Yeah, Ferro Lad’s been dead almost as long as I’ve been alive, so I don’t think I’m blowing any secrets here. The last time a Legionnaire died, there was no fanfare, no announcement on the cover, and almost no emotion shown. Of course, Lightning Lad came back not long after his “death.” But Ferro Lad stayed dead. (Yes, he returned as a ghost, as his twin brother, as a clone (twice!) and as a character in a reboot Legion. But this Andrew Nolan died in Adventure 353, and is still dead in current continuity, such as it is.)
It sounds like Jim Shooter always planned to kill Ferro Lad. He told Roger Stern that he didn’t think he’d be allowed to kill any existing Legionnaires, so he created some “extras” in his first story. Since no regular character in a comic like this had been permanently killed before, he thought it should be tried. (14 years later, he tried to apply similar logic to the idea of turning a long-standing character permanently evil, but Jean Grey just came back to life as a hero again, so I don’t think that idea stuck. It’s a shame, but it begs the question—would we remember Ferro Lad so fondly if he had lived?
But on with the story itself! The Legion has assembled the Fatal Five to stop “It,” the Sun-Eater, from carving a path of destruction through the galaxy. Tharok, being the smartest, declares himself the leader. One thing I love about comics: the smartest person in the room always knows he’s the smartest, with mathematical certainty. Hank Pym, we know, is the seventh smartest man alive. The only uncertainty I recall is when Amadeus Cho thought he was the seventh smartest, but surrendered the title because death is scary. In my experience in real life, the person who declares himself the smartest in the room is usually someone below last.
After Mano and the Persuader try to kill each other, Tharok goes off on his own to think up ideas. The Legionnaires keep an eye on the rest of the Fatal Five, in case there’s trouble, which there is. Mano tries to put the moves on Emerald Empress, who has somehow found an 8×10 glossy of Superboy and declared, “I’ll be in my bunk.” (Where did she get a photo? Does the clubhouse have a gift shop?) Superboy breaks it up, but the Empress gets out the candles, wine and Kryptonite. Fortunately, Cosmic Boy breaks up her plans.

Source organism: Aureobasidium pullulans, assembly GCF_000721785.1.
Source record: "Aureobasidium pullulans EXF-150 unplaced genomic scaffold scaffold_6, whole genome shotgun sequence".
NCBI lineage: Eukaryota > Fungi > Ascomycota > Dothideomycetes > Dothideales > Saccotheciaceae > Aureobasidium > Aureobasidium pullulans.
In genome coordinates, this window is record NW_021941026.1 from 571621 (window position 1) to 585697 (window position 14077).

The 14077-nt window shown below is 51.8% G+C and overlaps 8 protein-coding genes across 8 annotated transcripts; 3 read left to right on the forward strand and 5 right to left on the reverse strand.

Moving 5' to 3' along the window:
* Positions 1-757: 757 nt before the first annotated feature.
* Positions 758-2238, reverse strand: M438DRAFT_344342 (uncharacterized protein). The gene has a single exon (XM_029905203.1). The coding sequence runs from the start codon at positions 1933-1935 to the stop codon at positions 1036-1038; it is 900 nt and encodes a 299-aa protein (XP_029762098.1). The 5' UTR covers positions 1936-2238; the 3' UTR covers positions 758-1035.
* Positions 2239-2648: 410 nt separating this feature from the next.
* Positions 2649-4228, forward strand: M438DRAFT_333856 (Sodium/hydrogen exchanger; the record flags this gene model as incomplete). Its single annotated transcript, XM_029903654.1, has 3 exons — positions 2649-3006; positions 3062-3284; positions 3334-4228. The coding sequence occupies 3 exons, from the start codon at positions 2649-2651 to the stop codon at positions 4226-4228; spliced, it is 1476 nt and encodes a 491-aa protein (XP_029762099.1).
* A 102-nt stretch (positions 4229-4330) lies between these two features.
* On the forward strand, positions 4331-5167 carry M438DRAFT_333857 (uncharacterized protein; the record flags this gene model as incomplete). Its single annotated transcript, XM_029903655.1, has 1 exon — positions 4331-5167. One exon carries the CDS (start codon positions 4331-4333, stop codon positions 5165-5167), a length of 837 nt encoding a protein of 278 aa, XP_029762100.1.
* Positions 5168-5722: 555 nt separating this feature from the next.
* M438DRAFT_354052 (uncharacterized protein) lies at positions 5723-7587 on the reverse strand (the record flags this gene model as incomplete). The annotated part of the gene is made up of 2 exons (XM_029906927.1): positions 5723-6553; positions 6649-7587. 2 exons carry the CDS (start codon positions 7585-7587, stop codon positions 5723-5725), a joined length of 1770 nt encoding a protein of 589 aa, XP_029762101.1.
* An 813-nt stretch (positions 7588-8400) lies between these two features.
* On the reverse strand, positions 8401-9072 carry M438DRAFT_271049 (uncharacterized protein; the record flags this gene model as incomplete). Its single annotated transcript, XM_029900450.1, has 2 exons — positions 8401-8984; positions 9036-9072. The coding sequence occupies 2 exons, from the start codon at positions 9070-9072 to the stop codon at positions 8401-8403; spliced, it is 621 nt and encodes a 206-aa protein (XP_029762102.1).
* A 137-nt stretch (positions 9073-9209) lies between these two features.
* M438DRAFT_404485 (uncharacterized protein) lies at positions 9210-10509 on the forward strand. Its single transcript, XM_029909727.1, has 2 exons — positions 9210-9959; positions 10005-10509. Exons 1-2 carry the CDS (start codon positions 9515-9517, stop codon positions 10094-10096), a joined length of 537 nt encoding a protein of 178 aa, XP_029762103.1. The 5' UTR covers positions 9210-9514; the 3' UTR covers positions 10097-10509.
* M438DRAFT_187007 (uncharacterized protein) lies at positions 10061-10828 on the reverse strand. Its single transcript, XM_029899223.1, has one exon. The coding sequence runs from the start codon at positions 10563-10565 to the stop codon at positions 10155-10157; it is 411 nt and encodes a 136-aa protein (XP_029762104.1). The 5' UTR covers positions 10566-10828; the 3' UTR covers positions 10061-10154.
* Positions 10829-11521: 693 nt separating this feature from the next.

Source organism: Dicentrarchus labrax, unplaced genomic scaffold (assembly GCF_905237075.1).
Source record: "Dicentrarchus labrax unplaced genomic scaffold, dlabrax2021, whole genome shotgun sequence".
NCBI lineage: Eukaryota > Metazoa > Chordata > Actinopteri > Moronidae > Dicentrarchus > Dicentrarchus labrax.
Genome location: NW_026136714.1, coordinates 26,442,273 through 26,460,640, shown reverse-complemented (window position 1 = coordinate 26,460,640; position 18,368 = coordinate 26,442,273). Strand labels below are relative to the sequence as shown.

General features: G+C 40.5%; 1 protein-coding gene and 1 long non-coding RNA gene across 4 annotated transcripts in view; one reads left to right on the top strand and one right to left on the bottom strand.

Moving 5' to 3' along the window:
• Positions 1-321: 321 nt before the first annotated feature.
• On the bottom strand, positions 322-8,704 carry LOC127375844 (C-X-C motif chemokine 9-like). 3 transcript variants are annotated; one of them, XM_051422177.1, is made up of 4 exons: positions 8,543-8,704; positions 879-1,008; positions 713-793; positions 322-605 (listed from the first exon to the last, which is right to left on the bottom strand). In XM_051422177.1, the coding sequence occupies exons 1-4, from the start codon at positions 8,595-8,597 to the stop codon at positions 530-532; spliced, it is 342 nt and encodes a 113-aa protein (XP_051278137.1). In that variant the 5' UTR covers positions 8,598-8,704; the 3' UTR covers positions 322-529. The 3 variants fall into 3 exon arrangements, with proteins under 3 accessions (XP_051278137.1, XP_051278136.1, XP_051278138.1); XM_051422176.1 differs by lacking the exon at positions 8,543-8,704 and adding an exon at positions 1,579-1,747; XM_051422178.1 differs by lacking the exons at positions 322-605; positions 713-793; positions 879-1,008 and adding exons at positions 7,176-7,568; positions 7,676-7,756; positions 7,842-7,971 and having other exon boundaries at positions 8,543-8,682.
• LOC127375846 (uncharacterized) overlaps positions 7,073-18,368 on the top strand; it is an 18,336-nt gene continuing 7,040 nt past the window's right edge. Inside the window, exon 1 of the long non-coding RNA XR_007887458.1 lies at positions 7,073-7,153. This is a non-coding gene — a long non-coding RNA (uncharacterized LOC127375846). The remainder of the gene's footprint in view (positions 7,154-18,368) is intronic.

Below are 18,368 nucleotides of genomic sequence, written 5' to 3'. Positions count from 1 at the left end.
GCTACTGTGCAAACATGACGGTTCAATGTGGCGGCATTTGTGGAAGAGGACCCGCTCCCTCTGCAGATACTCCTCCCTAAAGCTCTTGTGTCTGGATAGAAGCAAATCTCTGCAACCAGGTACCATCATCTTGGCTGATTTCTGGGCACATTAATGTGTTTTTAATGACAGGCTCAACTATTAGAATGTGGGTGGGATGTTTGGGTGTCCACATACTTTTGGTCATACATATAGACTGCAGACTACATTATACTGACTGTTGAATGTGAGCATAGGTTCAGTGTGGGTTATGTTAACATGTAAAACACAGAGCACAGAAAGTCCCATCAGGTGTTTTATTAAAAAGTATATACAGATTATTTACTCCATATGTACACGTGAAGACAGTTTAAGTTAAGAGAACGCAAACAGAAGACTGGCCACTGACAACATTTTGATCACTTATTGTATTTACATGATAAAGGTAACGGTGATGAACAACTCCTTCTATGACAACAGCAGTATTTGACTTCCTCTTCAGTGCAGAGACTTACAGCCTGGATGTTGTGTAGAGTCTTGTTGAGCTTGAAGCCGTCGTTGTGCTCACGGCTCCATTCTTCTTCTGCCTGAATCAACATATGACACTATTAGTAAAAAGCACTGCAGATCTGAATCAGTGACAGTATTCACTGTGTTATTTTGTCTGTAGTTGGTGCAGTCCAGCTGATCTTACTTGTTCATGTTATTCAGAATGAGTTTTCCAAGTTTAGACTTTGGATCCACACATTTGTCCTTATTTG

Tharok has formulated a plan: Sun Boy will lure Sun-Eater off course, the Persuader will chop the Sun-Eater up into pieces, and then each of the ten will fight a piece. And Tharok will boost everyone’s power so that they’re ready. And, along the way, he’ll secretly take control of Validus’s mind. (It’s kind of a damned shame that Invisible Kid isn’t present for this adventure. He might at least liked to have seen the back-stabbing maneuver that would someday cost him his life!)
It doesn’t go well. Even a piece of the Sun-Eater is too much for any of the team. The only progress made is that Princess Projectra discovers that Validus is sweet on her, and Ferro Lad discovers that there’s a high school science lab model of an atom at the heart of the Sun-Eater.
No, not exactly. Tharok, observing all of their attempts, builds the Absorbatron bomb, which can wipe out the Sun-Eater. But he didn’t have time to build a launching mechanism. It will have to be detonated manually, and that means… Somebody. Has. To. Die.
Geez, Tharok, I bet Brainy could have figured out a way to build a launching mechanism!
We all know—or should know—what happens next. Superboy says he’ll take the bomb. Ferro Lad tells him he’s too weak from the Sun-Eater’s red sun radiation, so Ferro Lad takes the bomb. (D’yever notice that nobody ever says, “We can’t let you die, you have to grow up to be Superman?” Nobody!)
Ferro Lad is successful, the Sun-Eater Blows up, and…
The Fatal Five are pardoned, but nonetheless try to kill the Legionnaires. Validus, despite Tharok’s control, must defend his cruch, Projectra. He and Tharok clash, and the five disappear in a bust of energy. Dead? Probably not, we’re told.
Wow. This one’s a lot to process. We barely got to know Ferro, and he didn’t even show off his signature glibness in this adventure. But we were warned, by the cover, that “One of these heroes will DIE!” This was back in the day, when that phrase on the cover actually came as a surprise. Now it’s just a pseudonym for, “We tried to make this story interesting enough to spike sales this month.”
RIP, Andrew Nolan, Ferro Lad.
Roll Call: Superboy, Ferro Lad, Princess Projectra, Sun Boy, Cosmic Boy, (And, at the funeral) Brainiac 5, Invisible Kid, Chameleon Boy, Colossal Boy